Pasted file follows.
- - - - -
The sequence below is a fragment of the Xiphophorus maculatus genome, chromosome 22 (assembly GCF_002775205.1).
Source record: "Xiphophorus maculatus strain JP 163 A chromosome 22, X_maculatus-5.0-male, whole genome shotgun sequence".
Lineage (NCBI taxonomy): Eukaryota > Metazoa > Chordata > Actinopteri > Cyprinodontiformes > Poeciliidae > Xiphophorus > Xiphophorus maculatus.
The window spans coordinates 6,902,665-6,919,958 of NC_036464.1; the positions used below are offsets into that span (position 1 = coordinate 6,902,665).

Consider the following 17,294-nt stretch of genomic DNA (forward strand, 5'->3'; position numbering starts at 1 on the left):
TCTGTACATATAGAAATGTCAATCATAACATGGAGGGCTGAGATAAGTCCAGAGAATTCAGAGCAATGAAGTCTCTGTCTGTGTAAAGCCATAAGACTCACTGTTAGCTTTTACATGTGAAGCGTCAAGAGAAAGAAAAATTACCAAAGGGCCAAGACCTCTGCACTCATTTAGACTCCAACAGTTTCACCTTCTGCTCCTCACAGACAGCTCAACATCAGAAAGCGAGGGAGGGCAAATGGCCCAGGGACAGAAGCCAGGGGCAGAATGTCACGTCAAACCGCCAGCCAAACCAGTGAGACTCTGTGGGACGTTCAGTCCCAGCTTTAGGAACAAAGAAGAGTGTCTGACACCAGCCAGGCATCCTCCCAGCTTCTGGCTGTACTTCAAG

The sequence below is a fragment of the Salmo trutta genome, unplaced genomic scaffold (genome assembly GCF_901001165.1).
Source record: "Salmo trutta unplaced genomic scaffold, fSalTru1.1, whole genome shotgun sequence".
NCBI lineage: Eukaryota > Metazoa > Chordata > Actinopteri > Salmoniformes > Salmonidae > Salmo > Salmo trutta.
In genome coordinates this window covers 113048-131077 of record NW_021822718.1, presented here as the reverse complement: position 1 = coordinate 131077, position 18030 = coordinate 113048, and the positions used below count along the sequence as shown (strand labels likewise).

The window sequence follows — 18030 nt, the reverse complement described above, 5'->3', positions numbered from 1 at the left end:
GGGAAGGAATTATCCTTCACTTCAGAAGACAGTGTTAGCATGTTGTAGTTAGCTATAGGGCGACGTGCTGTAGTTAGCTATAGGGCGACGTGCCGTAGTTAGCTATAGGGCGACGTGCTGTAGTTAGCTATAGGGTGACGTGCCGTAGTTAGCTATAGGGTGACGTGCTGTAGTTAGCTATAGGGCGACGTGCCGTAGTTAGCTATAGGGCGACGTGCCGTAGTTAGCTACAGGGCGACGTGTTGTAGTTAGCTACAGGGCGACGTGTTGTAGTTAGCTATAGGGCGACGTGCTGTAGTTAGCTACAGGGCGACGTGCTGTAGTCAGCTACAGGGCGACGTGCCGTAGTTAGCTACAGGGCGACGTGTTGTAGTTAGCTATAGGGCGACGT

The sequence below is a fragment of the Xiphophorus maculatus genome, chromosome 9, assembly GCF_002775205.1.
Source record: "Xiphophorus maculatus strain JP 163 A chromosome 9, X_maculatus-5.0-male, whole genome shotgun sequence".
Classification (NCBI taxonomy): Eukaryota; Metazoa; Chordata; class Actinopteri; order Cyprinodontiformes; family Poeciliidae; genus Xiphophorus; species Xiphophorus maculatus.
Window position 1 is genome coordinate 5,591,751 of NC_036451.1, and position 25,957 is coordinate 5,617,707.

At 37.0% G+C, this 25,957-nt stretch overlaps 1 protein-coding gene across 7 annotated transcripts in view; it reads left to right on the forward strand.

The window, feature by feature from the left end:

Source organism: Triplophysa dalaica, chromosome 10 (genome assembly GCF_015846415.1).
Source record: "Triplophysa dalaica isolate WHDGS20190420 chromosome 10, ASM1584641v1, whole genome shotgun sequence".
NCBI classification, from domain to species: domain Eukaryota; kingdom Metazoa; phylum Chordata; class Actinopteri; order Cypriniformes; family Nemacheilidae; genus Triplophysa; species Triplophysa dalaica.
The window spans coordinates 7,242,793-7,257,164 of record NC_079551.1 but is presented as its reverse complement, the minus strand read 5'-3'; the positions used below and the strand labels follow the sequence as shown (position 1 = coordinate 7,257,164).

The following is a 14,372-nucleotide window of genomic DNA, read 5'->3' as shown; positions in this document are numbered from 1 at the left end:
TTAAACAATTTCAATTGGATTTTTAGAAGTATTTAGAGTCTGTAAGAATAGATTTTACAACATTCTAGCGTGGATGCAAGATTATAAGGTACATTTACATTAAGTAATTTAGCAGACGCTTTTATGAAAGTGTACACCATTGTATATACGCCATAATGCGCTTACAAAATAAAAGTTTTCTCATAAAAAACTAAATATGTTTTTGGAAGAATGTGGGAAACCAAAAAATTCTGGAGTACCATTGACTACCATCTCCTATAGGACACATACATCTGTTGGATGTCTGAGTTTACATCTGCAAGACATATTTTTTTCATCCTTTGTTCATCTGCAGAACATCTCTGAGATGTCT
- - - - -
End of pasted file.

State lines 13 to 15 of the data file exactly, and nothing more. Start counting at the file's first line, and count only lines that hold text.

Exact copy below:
The sequence below is a fragment of the Xiphophorus maculatus genome, chromosome 9, assembly GCF_002775205.1.
Source record: "Xiphophorus maculatus strain JP 163 A chromosome 9, X_maculatus-5.0-male, whole genome shotgun sequence".
Classification (NCBI taxonomy): Eukaryota; Metazoa; Chordata; class Actinopteri; order Cyprinodontiformes; family Poeciliidae; genus Xiphophorus; species Xiphophorus maculatus.